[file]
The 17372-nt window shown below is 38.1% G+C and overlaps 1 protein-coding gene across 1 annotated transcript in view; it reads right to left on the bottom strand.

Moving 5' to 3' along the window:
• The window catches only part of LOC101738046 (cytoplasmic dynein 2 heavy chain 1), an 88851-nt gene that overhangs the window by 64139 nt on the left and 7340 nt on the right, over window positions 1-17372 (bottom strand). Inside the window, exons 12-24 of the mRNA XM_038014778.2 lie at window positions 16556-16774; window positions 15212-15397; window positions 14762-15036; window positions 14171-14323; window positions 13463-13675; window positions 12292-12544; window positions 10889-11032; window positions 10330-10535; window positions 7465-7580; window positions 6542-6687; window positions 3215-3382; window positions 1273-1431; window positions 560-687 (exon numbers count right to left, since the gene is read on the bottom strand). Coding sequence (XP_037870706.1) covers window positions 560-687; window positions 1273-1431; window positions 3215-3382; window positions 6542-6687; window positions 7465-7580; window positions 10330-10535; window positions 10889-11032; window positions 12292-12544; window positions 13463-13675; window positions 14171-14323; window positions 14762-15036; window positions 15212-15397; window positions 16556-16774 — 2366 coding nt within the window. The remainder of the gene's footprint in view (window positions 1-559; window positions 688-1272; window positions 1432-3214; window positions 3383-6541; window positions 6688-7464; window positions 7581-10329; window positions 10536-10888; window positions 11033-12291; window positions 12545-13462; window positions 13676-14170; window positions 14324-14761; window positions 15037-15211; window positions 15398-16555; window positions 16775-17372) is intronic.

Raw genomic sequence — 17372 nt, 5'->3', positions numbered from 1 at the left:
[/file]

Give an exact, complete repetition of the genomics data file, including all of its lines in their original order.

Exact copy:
The 17372-nt window shown below is 38.1% G+C and overlaps 1 protein-coding gene across 1 annotated transcript in view; it reads right to left on the bottom strand.

Moving 5' to 3' along the window:
• The window catches only part of LOC101738046 (cytoplasmic dynein 2 heavy chain 1), an 88851-nt gene that overhangs the window by 64139 nt on the left and 7340 nt on the right, over window positions 1-17372 (bottom strand). Inside the window, exons 12-24 of the mRNA XM_038014778.2 lie at window positions 16556-16774; window positions 15212-15397; window positions 14762-15036; window positions 14171-14323; window positions 13463-13675; window positions 12292-12544; window positions 10889-11032; window positions 10330-10535; window positions 7465-7580; window positions 6542-6687; window positions 3215-3382; window positions 1273-1431; window positions 560-687 (exon numbers count right to left, since the gene is read on the bottom strand). Coding sequence (XP_037870706.1) covers window positions 560-687; window positions 1273-1431; window positions 3215-3382; window positions 6542-6687; window positions 7465-7580; window positions 10330-10535; window positions 10889-11032; window positions 12292-12544; window positions 13463-13675; window positions 14171-14323; window positions 14762-15036; window positions 15212-15397; window positions 16556-16774 — 2366 coding nt within the window. The remainder of the gene's footprint in view (window positions 1-559; window positions 688-1272; window positions 1432-3214; window positions 3383-6541; window positions 6688-7464; window positions 7581-10329; window positions 10536-10888; window positions 11033-12291; window positions 12545-13462; window positions 13676-14170; window positions 14324-14761; window positions 15037-15211; window positions 15398-16555; window positions 16775-17372) is intronic.

Raw genomic sequence — 17372 nt, 5'->3', positions numbered from 1 at the left: